Helen Caldicott, M.D., is a physician, speaker and author who has campaigned tirelessly against the dangers of nuclear power. Although thousands of fellow physicians have supported her through decades of campaigning, no one who really mattered when it comes to life or death decisions over the masses of people would listen to her.


Massive blast kills 16 in Pakistan

© unknown
Police examine evidence at a bomb blast site in a gambling building in Karachi on April 21, 2011.
At least 16 people have been killed and over 30 others injured after a massive explosion ripped through Pakistan's southern port city of Karachi.

The powerful blast targeted the Liyari area of Karachi on Thursday, Xinhua reported.

No one has claimed responsibility for the bombing, but police suspect that the attack may have been the result of feuding gangs.

Most of the injured have been taken to the city's hospital.

Hospital sources said the death toll would continue to rise as some of those wounded in the incident are in critical condition.


US: Michigan jury to weigh mosque protest bid

© Reuters/Rebecca Cook
Controversial Florida pastor Terry Jones sits in the courtroom of the 19th District Dearborn Court for a hearing in front of Judge Mark Somers about Jones' right to protest in Dearborn, Michigan April 21, 2011.
A Dearborn, Michigan jury will consider on Friday whether a controversial Florida pastor will have to post a "peace bond" before a planned demonstration in front of the largest mosque in the United States.

District Court Judge Mark Somers issued a preliminary ruling on Thursday in favor of prosecutors who have sought the bond on the grounds that the appearance by Terry Jones would require heavy police protection to prevent violence.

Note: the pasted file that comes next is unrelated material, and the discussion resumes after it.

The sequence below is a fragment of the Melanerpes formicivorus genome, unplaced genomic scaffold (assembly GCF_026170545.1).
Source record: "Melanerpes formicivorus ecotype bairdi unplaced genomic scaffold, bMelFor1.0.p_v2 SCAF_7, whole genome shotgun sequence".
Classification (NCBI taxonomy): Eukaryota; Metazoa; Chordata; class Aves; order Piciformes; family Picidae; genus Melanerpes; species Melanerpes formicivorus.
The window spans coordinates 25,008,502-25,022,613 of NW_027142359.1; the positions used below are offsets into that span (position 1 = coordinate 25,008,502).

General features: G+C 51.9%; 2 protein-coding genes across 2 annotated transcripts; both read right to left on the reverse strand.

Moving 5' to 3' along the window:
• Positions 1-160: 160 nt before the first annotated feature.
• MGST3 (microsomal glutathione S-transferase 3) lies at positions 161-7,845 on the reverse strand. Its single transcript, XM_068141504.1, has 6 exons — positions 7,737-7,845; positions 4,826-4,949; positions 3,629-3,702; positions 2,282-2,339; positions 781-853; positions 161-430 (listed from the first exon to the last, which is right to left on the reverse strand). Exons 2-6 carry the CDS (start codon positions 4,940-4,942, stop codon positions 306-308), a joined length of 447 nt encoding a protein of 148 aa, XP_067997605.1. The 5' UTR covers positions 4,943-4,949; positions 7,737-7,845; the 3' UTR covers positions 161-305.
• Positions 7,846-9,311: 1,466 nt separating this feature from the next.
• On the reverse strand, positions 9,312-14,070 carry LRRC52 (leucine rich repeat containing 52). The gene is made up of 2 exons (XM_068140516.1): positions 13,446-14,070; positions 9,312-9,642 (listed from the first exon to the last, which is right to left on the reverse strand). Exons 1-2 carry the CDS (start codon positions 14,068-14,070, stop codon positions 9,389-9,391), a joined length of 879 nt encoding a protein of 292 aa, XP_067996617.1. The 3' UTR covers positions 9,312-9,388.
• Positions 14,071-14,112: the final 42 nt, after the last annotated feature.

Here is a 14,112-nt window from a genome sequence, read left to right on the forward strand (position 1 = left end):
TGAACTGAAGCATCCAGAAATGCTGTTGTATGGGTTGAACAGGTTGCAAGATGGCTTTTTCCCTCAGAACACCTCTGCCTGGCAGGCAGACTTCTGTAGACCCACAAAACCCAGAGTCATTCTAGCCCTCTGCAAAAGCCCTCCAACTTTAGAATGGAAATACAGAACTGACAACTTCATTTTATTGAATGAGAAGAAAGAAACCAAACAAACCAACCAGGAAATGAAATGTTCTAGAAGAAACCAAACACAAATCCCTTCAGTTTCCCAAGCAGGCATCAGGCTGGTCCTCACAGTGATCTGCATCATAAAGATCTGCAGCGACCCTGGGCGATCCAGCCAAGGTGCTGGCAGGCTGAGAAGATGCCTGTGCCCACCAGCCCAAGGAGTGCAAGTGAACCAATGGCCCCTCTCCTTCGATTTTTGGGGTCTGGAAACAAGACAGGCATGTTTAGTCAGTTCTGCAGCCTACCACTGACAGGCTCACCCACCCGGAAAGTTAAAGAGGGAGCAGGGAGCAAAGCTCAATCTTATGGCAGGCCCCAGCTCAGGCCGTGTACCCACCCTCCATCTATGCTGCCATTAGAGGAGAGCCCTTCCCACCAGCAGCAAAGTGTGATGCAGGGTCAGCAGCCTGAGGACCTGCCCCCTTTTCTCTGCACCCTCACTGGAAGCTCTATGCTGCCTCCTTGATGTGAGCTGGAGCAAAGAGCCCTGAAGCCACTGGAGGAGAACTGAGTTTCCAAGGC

A six-person jury will hear the case on Friday morning.

Dearborn, which includes one of the largest Muslim American communities in the United States, has denied Jones and a handful of his supporters a permit to protest outside the Islamic Center of America.

Detroit area clergy and community activists have rallied against the planned protest by Jones in recent days, calling him a divisive figure who practices hate speech.


US: Bright, Careful and Sadistic: Profiling Long Island's Mystery Serial Killer

© Robert Stolarik for The New York Times
Dozens of officers with cadaver dogs searched for more human remains this month off Ocean Parkway. The remains of as many as 10 people have been found.
He is most likely a white male in his mid-20s to mid-40s. He is married or has a girlfriend. He is well educated and well spoken. He is financially secure, has a job and owns an expensive car or truck. He may have sought treatment at a hospital for poison ivy infection. As part of his job or interests, he has access to, or a stockpile of, burlap sacks.

And he lives or used to live on or near Ocean Parkway on the South Shore of Long Island, where the police have found as many as 10 sets of human remains.

In interviews with serial-killer experts and criminologists, including a former F.B.I. profiler, a portrait emerges of the man who investigators on Long Island believe is responsible for several of the bodies they have discovered in the brush off Ocean Parkway since December. For the moment, he is known in law enforcement jargon only as Unsub, or unknown subject. No arrests have been made, and no suspects have been identified by the Suffolk County Police Department, which is leading the investigation.

Profiling serial murderers is far from a precise science. There are nearly three million people on Long Island, and the man who killed at least four prostitutes who advertised for clients on Craigslist is perhaps but one.

And the experts interviewed are sketching out a possible suspect based only on details of the case that have been publicly revealed, like the burlap sacks that the four women's bodies were found in and the series of taunting phone calls that the killer is believed to have made to one victim's relatives.